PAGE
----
Ottawa – Canada’s finance minister warned Tuesday that US tariffs on steel have led to a spike in imports of cheap foreign steel that threaten the local industry.
While visiting the ArcelorMittal Dofasco steel plant in Hamilton, Ontario today, Finance Minister Bill Morneau said tariffs on steel imposed by the United States has created a surge in foreign steel that may be disrupting the market.
“We have seen increases in imports; that’s an important reason why we have come forward today,” Morneau said during a news conference, reports the Financial Post.Second-quarter trade data from Statistics Canada shows a spike in shipments from countries like Brazil, India, Turkey, and Germany. “That surge in imports leads us to be concerned that we need to consider what measures to take.”
Morneau said that before deciding on measures to block the surge in cheap steel imports, he would be consulting with industry officials, noting that any action would target specific products and not countries.
Morneau said the ministry has launched a 15-day public consultation process for seven steel products that will include steel plate, concrete reinforcing bar, energy tubular products, hot-rolled sheet, pre-painted steel, stainless steel wire, and wire rod. Back in June, the federal government was looking at just three categories of steel products,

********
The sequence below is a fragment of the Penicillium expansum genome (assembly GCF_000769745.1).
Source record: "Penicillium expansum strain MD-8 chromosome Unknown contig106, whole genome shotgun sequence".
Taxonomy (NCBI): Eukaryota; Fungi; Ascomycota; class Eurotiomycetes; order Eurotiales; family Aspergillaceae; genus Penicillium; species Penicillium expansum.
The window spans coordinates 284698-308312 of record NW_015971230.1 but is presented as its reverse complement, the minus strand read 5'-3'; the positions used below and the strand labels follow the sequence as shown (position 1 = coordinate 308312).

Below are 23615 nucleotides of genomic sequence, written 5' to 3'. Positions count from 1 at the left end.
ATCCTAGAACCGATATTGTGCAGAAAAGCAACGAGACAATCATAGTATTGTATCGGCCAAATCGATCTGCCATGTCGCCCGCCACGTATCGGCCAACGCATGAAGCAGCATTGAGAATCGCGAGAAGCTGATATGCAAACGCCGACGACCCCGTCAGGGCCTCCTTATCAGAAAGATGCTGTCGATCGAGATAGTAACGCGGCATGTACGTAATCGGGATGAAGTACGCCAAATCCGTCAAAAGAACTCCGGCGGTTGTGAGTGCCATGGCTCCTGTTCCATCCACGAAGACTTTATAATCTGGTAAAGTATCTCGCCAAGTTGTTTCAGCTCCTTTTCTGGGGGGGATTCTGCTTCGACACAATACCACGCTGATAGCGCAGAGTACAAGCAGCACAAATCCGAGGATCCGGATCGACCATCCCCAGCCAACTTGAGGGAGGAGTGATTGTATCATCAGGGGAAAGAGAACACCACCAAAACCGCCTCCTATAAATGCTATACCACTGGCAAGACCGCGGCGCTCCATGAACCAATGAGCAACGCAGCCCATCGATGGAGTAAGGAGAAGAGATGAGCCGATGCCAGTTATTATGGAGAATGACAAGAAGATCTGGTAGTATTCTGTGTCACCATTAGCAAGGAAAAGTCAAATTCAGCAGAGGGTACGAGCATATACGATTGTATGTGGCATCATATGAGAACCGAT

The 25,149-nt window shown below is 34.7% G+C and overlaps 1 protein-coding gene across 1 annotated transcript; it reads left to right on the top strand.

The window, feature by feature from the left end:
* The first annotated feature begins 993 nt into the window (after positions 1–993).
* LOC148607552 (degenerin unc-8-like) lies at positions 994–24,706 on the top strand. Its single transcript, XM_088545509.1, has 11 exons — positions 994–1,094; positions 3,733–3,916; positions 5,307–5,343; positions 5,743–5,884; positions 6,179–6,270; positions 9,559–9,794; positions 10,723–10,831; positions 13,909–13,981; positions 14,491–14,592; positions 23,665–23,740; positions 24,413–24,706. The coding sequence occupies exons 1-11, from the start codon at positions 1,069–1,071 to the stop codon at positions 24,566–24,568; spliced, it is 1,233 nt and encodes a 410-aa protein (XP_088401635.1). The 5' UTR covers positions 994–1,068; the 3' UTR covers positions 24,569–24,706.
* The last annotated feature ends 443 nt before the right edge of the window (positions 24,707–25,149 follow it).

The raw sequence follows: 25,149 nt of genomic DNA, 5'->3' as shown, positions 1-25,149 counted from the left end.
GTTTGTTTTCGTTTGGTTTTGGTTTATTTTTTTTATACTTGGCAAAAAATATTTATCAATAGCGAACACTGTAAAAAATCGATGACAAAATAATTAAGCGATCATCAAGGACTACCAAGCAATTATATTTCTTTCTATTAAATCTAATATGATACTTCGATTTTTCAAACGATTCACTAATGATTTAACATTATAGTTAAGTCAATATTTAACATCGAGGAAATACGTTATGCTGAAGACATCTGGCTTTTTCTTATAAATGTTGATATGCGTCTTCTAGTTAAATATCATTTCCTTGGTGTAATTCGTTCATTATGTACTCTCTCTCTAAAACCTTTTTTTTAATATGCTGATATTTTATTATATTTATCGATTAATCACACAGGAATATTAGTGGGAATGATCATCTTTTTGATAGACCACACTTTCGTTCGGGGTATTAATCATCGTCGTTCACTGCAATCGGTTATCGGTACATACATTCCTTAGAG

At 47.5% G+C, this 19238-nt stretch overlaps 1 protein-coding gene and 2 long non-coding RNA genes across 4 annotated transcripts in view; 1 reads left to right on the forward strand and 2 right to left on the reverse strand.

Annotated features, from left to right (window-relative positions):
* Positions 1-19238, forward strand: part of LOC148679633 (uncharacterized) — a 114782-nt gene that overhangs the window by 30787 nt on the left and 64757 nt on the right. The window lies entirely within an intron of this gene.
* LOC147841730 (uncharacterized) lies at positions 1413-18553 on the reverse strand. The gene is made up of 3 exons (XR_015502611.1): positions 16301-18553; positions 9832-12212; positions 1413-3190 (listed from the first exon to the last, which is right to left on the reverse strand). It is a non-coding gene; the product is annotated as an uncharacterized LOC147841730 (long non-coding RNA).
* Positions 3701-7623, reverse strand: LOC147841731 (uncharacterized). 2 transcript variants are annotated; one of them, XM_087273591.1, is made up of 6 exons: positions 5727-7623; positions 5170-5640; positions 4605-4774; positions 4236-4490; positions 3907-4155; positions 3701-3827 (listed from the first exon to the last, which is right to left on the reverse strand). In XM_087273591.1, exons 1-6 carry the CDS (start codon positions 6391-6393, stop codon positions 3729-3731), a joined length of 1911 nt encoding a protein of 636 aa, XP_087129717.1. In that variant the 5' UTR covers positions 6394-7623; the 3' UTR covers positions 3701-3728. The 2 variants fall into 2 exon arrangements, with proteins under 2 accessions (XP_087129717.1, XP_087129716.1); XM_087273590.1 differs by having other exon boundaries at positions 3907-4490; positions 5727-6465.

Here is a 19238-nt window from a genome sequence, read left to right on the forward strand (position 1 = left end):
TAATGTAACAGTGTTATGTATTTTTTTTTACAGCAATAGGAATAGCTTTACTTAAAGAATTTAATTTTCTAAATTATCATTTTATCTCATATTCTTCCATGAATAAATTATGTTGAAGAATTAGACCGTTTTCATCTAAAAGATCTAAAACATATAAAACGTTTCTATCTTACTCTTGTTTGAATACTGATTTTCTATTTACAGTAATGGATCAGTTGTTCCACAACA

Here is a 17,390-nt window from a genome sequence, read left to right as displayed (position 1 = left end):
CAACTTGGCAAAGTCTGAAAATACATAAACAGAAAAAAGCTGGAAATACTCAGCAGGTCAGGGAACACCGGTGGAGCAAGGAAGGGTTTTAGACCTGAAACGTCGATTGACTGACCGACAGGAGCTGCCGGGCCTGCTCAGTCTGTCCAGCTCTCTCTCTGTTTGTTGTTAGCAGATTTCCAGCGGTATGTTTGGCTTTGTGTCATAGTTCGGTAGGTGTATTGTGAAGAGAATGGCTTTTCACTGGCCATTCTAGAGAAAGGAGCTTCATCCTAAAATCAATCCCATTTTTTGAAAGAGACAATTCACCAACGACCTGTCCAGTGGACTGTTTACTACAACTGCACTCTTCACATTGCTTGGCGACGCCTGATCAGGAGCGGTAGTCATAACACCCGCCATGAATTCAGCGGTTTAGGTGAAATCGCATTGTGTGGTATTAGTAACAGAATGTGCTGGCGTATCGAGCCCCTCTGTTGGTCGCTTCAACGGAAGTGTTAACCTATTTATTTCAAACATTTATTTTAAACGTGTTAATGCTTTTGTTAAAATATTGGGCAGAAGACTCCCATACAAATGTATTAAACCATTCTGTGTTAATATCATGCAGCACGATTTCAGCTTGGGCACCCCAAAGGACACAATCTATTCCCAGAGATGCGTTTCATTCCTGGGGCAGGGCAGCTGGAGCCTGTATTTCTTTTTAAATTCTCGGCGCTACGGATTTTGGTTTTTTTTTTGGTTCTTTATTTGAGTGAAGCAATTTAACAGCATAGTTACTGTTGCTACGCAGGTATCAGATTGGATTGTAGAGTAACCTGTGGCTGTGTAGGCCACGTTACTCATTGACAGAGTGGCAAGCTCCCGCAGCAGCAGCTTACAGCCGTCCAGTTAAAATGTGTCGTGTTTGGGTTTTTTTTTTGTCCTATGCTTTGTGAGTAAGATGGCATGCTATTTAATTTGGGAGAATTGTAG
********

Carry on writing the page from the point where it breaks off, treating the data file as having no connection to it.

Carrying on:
However, companies wanted the government to look at more products. And with the two-week public discussion started, there could be even more products added to the list. Canada wants to avoid being a “back-door” for the surge in inexpensive steel imports from countries trying to avoid paying the 25 percent tariff the U.S. has imposed.
“We know that because of the unfair tariffs imposed by the United States, other countries will be seeking alternative markets for their steel products,” Morneau said.
The European Union has already imposed safeguards to ward off steel that might otherwise have been sent to the U.S. This has led a top executive of a major steel group in Canada to wonder why the Liberal government hasn’t done the same.
“All of the producer community would agree that ideally, we’d like to return to a situation where there’s a fair trade in steel,” Joseph Galimberti, president of the Canadian Steel Producers Association, said in an interview ahead of the announcement. “The government has to take similar steps to protect Canadian producers or face pretty serious consequences as a result of global diversion.”